NFL Economics – - And Some Other Stuff Too

It’s time for some NFL commentary – - even if you will have to excuse me for not focusing on the workout stats for players at the NFL Combine. The NFL Network (NFLN) has not become the universally accepted sports property that the owners envisioned it would become when they launched the idea. Most of the big cable systems have stiff-armed the NFL’s demands that they make NFLN part of their basic package while the NFL still intended to charge the operators a hefty subscriber fee. And then in December last year, the network made what seemed to be a good PR move by making the final regular season game between the 15-0 Pats and the NY Giants available to everyone by putting it on network over-the-air TV too.

Fans who paid extra for the channel felt as if they had been betrayed. Much worse, those carriers who put NFLN in the basic package felt hosed – - and carriers have the means to “get even”. Dish Network used to offer NFLN as part of the basic satellite TV package; not any more, they don’t. As of today, Dish Network has moved NFLN up to a higher level of subscription and the basic result is that NFLN is now available in even fewer households. There are 113 million households in the US with TVs; in the wake of the Dish Network change in service, NFLN is now available in only 31 million; that’s less than 28% for those of you keeping score at home.

There is talk that the NFL owners might opt to negate some of the final years of the current CBA sometime later this year meaning that 2009 would be a normal season and 2010 would be an “uncapped year” – - because the only reason a salary cap exists and is permissible under anti-trust laws is that the union and management have bargained to create it and its limitations. Then comes the “threat” of a lockout in 2011.

Folks, if the NFL owners and the NFLPA are stupid enough to get to the point of a lockout, each and every one of them should be branded as dumb enough to take an hour to cook Minute Rice. This is an “industry” that generates billions of dollars of revenue per year, humongous profits for the owners and outrageous salaries for the players. If all those folks cannot figure out how to keep milking that cash cow, they should all be taken away and isolated from the rest of humanity lest they contaminate the gene pool. Have any of the people involved in decision making here noticed how great things are for the NHL after they lost a season to a lockout about 3 years ago?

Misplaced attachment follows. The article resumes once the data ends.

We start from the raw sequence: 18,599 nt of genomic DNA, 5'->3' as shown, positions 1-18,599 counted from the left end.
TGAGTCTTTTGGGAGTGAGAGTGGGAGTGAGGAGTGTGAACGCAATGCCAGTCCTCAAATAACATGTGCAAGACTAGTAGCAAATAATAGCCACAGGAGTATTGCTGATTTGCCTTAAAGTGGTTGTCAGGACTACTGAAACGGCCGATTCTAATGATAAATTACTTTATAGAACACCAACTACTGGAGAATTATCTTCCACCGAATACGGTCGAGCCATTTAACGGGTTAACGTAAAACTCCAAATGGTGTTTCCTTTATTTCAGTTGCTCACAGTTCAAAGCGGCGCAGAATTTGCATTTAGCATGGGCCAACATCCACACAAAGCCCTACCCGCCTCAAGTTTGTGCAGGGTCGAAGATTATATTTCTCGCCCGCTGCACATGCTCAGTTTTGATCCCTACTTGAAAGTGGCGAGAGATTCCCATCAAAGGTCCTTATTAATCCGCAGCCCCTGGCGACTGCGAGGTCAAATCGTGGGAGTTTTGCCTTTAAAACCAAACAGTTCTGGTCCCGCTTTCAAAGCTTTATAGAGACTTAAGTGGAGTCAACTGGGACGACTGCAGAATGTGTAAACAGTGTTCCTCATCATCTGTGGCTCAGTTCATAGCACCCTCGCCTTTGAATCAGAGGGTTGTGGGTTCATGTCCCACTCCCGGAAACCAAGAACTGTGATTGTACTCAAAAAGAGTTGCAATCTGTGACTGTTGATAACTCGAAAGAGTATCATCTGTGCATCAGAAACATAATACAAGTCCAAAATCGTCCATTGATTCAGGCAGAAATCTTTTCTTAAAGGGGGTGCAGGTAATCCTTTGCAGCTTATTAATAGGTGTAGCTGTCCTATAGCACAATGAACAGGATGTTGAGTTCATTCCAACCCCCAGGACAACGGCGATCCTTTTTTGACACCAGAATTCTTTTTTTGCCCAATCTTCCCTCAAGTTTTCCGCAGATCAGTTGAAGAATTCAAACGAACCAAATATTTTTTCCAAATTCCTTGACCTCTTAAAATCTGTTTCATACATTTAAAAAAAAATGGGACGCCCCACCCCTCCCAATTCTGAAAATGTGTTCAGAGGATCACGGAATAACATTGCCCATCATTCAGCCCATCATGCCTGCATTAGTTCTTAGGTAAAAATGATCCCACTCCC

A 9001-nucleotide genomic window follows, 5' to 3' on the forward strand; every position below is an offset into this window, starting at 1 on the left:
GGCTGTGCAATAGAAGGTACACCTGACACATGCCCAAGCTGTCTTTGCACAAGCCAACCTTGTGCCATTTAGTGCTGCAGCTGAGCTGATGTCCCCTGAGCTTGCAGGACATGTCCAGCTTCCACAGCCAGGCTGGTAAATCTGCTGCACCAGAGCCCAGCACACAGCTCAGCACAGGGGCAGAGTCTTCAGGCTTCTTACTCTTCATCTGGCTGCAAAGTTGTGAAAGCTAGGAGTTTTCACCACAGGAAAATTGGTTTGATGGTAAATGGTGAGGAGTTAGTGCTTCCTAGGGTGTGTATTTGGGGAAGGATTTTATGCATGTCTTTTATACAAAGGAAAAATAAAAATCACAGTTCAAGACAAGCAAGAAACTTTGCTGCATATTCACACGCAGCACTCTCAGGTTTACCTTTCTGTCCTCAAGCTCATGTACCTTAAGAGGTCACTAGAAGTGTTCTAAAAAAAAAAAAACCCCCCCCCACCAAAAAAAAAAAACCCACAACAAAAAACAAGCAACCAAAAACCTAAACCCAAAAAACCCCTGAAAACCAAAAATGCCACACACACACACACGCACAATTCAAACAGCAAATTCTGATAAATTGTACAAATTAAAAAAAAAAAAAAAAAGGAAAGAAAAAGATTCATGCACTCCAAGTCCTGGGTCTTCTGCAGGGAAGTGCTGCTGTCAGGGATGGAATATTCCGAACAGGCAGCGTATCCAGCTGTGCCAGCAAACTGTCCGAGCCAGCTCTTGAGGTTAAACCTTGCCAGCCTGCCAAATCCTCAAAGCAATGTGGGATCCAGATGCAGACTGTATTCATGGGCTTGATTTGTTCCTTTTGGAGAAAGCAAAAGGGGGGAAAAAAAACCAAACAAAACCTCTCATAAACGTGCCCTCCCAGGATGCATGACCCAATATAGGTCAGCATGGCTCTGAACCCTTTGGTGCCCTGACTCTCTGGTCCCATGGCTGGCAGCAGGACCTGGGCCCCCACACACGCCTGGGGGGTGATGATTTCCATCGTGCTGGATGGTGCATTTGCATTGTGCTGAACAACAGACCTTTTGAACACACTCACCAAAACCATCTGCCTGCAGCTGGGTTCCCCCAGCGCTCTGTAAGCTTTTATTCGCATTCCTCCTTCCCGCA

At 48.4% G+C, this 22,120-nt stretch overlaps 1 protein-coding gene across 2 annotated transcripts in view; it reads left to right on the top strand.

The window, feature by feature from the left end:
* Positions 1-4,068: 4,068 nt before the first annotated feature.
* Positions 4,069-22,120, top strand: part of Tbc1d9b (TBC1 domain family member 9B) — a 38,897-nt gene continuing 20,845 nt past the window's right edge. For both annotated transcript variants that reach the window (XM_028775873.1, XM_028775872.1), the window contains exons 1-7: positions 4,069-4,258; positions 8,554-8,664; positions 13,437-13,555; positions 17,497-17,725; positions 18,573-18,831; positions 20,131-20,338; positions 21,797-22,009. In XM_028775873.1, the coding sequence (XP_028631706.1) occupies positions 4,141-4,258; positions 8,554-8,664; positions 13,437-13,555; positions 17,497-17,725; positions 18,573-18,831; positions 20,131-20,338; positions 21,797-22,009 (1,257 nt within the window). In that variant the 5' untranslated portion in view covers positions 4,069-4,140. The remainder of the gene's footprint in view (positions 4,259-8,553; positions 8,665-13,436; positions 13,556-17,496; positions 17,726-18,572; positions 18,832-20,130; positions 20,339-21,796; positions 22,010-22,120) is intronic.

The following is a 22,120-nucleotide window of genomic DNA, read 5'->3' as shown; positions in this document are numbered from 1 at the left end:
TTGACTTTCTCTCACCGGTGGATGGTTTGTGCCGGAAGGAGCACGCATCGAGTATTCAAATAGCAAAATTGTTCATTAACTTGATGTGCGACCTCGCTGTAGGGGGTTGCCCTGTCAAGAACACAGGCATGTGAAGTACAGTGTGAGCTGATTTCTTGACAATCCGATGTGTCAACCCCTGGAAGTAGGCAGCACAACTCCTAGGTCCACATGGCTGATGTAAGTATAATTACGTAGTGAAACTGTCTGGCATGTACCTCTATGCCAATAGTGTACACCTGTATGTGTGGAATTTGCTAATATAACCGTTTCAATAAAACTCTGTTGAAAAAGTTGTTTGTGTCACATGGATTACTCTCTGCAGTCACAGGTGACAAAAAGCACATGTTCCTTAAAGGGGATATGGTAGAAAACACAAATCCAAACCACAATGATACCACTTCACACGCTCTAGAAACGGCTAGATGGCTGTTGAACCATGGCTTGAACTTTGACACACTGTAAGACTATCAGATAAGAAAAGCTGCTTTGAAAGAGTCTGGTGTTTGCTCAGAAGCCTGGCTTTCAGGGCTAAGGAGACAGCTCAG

Allow me to give you a minor example of the amount of money involved with the NFL that goes above and beyond the reporting of player contracts. Once the new Cowboys’ stadium is finished in Texas, some of the fans there will be asked to fork over $150K as a “personal seat license fee”. For that $150K, they get one thing and one thing only’; they then have the option to purchase season tickets for that seat at $340 per game. Oh yes, exhibition games in August will be mandatory buys. Can you imagine what the Cowboys might be thinking of charging their fans if they had actually put teams on the field sometime in the last decade that had actually won a playoff game?

In the Cowboys’ current venue, lower level club seats from end-zone to end-zone cost $130 per game; all of them will cost $340 per game in the new stadium; in round numbers, that is a 150% price increase. And those $150K seat licenses represent a more than minor increase over each and every other seat license fee in the NFL; currently, the most expensive ones are in Carolina where they cost $12K. The Cowboys could take in $250 – 350M in seat license fees alone. Now, tell me again how any of the “economic issues” are so thorny that they cannot be resolved in time to assure that this kind of cash tsunami remains uninterrupted…

Rex Grossman will be back with the Bears next year – - but he only has a one-year deal. I must say that I don’t get that. If the guy whom you project to be a major competitor for your starting QB job is not worth at least a three-year deal, why do you think he can be your starting QB? Let me say that if he is indeed the starting QB, Rex Grossman puts a huge burden on the Bears’ defensive unit. How does he do that?